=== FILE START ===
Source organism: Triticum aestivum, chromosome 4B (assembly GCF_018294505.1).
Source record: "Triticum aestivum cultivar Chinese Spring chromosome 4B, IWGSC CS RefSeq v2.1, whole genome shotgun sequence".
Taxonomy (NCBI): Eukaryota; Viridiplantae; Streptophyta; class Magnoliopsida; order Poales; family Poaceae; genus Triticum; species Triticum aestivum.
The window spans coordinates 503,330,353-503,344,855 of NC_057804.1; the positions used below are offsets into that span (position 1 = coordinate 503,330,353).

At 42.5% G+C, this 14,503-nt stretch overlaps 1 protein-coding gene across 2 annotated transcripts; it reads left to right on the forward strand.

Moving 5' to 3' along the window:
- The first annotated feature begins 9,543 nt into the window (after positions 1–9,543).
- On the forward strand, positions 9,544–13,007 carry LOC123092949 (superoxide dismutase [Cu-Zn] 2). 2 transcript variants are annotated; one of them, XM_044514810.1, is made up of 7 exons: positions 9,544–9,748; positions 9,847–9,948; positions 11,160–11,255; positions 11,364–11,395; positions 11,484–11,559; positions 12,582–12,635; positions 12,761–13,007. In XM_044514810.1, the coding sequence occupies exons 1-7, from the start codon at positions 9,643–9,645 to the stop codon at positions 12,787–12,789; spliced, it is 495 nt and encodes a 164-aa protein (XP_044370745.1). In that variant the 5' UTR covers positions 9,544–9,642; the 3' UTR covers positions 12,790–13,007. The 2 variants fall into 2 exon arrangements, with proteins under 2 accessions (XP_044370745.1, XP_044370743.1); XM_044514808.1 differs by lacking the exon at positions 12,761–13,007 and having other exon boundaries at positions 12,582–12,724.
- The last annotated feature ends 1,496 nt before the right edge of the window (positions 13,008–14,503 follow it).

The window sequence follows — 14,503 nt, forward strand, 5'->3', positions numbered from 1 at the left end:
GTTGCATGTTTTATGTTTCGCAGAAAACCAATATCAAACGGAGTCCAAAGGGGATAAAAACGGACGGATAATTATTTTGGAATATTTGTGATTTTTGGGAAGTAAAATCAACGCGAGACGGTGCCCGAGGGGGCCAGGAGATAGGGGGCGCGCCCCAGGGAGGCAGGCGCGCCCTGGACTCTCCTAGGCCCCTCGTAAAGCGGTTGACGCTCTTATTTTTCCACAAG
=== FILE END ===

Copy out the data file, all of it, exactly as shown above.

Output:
Source organism: Triticum aestivum, chromosome 4B (assembly GCF_018294505.1).
Source record: "Triticum aestivum cultivar Chinese Spring chromosome 4B, IWGSC CS RefSeq v2.1, whole genome shotgun sequence".
Taxonomy (NCBI): Eukaryota; Viridiplantae; Streptophyta; class Magnoliopsida; order Poales; family Poaceae; genus Triticum; species Triticum aestivum.
The window spans coordinates 503,330,353-503,344,855 of NC_057804.1; the positions used below are offsets into that span (position 1 = coordinate 503,330,353).

At 42.5% G+C, this 14,503-nt stretch overlaps 1 protein-coding gene across 2 annotated transcripts; it reads left to right on the forward strand.

Moving 5' to 3' along the window:
- The first annotated feature begins 9,543 nt into the window (after positions 1–9,543).
- On the forward strand, positions 9,544–13,007 carry LOC123092949 (superoxide dismutase [Cu-Zn] 2). 2 transcript variants are annotated; one of them, XM_044514810.1, is made up of 7 exons: positions 9,544–9,748; positions 9,847–9,948; positions 11,160–11,255; positions 11,364–11,395; positions 11,484–11,559; positions 12,582–12,635; positions 12,761–13,007. In XM_044514810.1, the coding sequence occupies exons 1-7, from the start codon at positions 9,643–9,645 to the stop codon at positions 12,787–12,789; spliced, it is 495 nt and encodes a 164-aa protein (XP_044370745.1). In that variant the 5' UTR covers positions 9,544–9,642; the 3' UTR covers positions 12,790–13,007. The 2 variants fall into 2 exon arrangements, with proteins under 2 accessions (XP_044370745.1, XP_044370743.1); XM_044514808.1 differs by lacking the exon at positions 12,761–13,007 and having other exon boundaries at positions 12,582–12,724.
- The last annotated feature ends 1,496 nt before the right edge of the window (positions 13,008–14,503 follow it).

The window sequence follows — 14,503 nt, forward strand, 5'->3', positions numbered from 1 at the left end:
GTTGCATGTTTTATGTTTCGCAGAAAACCAATATCAAACGGAGTCCAAAGGGGATAAAAACGGACGGATAATTATTTTGGAATATTTGTGATTTTTGGGAAGTAAAATCAACGCGAGACGGTGCCCGAGGGGGCCAGGAGATAGGGGGCGCGCCCCAGGGAGGCAGGCGCGCCCTGGACTCTCCTAGGCCCCTCGTAAAGCGGTTGACGCTCTTATTTTTCCACAAG